To serve it up I divied one of each for both of our bowls and then laddles some dashi on top. Oden is great with a cold beer and some white rice, I covered our rice with ground sesame seeds. I tell you though, oden is even better the next day. It is a stew, so once all of the flavors fully penetrate the ingredients you really have a special dish here. The daikon and egg for lunch today were outstanding!

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We journeyed up to Arlington Heights this weekend to stock up on Japanese ingredients, something we do at least once a month. At the Tensuke Market we saw this absolutely gorgeous salmon. They have the best seafood in town, hands down. This salmon was marbled like a real Kobe Ribeye, just made our mouths water. So, that was dinner last night.

We picked up a package of 3 quarter pound slices of filet (Yuki got lunch today, I didn’t get to enjoy that beautiful fish again). I made a quick marinade consisting of 1/2 tablespoon mirin, 1 tablespoon sake, and 1.5 tablespoons soy sauce. In a glass baking dish I let the salmon sit in the marinade while I got everything else ready.

For my veggies I used 1/2 onion sliced, 3 garlic cloves minced, 7 cherry tomatoes halved, 2/3 carton of shiitake sliced, 2 small yellow bell peppers sliced, and about 1/8 of a medium napa cabbage cut into chunks.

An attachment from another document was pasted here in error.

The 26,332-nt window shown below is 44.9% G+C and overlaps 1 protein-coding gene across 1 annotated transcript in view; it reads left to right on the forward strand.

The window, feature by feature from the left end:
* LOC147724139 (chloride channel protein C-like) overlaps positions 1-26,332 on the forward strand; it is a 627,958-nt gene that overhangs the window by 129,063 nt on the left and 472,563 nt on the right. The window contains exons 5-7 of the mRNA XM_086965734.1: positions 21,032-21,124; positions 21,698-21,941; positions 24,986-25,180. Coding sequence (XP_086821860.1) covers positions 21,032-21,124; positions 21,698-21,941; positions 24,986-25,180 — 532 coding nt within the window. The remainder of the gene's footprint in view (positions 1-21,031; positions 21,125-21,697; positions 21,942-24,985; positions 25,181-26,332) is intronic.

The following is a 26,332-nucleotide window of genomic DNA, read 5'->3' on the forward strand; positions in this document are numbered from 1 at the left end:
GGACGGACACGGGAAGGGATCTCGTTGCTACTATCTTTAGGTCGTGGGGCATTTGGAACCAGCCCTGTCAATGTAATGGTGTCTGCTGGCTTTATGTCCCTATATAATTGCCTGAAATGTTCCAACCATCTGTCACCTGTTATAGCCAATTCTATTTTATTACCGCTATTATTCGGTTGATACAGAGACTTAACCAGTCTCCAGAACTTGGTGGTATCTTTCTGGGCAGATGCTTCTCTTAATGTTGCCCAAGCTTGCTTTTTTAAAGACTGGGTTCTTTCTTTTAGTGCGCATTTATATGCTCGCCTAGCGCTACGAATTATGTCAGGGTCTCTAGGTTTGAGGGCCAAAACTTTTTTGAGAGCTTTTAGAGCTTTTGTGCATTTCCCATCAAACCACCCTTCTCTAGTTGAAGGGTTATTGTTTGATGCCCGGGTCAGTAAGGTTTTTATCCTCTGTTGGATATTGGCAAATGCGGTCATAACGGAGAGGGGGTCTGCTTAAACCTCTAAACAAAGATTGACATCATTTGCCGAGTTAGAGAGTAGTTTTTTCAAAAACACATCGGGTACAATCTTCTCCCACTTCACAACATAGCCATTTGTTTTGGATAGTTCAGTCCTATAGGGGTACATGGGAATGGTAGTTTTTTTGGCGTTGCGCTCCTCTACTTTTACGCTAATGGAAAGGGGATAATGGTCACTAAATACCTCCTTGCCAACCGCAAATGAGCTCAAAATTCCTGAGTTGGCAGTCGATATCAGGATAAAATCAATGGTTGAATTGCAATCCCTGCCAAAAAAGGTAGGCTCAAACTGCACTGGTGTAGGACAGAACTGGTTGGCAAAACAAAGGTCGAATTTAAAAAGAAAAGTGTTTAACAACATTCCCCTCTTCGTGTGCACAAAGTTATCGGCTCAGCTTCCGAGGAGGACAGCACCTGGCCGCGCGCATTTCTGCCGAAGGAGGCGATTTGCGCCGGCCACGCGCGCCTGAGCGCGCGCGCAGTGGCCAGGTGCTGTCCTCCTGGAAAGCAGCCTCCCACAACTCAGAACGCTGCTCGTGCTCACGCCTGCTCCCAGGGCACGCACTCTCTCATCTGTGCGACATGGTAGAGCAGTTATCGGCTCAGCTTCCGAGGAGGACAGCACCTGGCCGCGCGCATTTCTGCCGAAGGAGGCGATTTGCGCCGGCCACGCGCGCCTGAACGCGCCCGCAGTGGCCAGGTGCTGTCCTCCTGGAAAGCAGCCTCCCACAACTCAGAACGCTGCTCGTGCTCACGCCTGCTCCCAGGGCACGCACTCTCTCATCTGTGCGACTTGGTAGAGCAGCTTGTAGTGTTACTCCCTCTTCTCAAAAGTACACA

In a heated pan I melted about 1/2 tablespoon of butter and poured in 1 tablespoon of sesame oil. Once the butter was melted I added the onion and let it saute for about 5 minutes. Then, I added the garlic, shiitake, and bell pepper. About 5 more minutes and I poured in about 2 tablespoons of soy sauce and let that coat all of the veggies. Just before the soy was completely boiled off, about a minute or so, I added the napa cabbage. I let that wilt down a little for about 5 minutes, seasoned with a little black pepper, turned the heat to low just to keep everything warm, covered it, and let it sit while I cooked the salmon.

Oh, and during this time I had the tomatoes in the oven roasting at about 375 degrees, I did that for about 25 minutes. I also decided, at the last minute, to make a simple miso soup with some wakame and tofu. I just boiled some water with a little dashi seasoned soy, stirred in some miso, and added the tofu and wakame. That only takes a few minutes.

For the salmon I heated up my large skillet and melted a little dab of butter, just enough to lightly coat the surface of the pan. The salmon had enough fat that I didn’t want to add to much more, but I also didn’t want it to stick. So, a tiny amount of butter. I seasoned the salmon with some crushed white pepper and then seared one side for about 3 minutes. Then I flipped it all over and poured the marinade all over it. I let it cook for about 3 more minutes and then pur the salmon on a plate and served everything up, with white rice of course. I garnished with a piece of parsley (only because I have some in my fridge).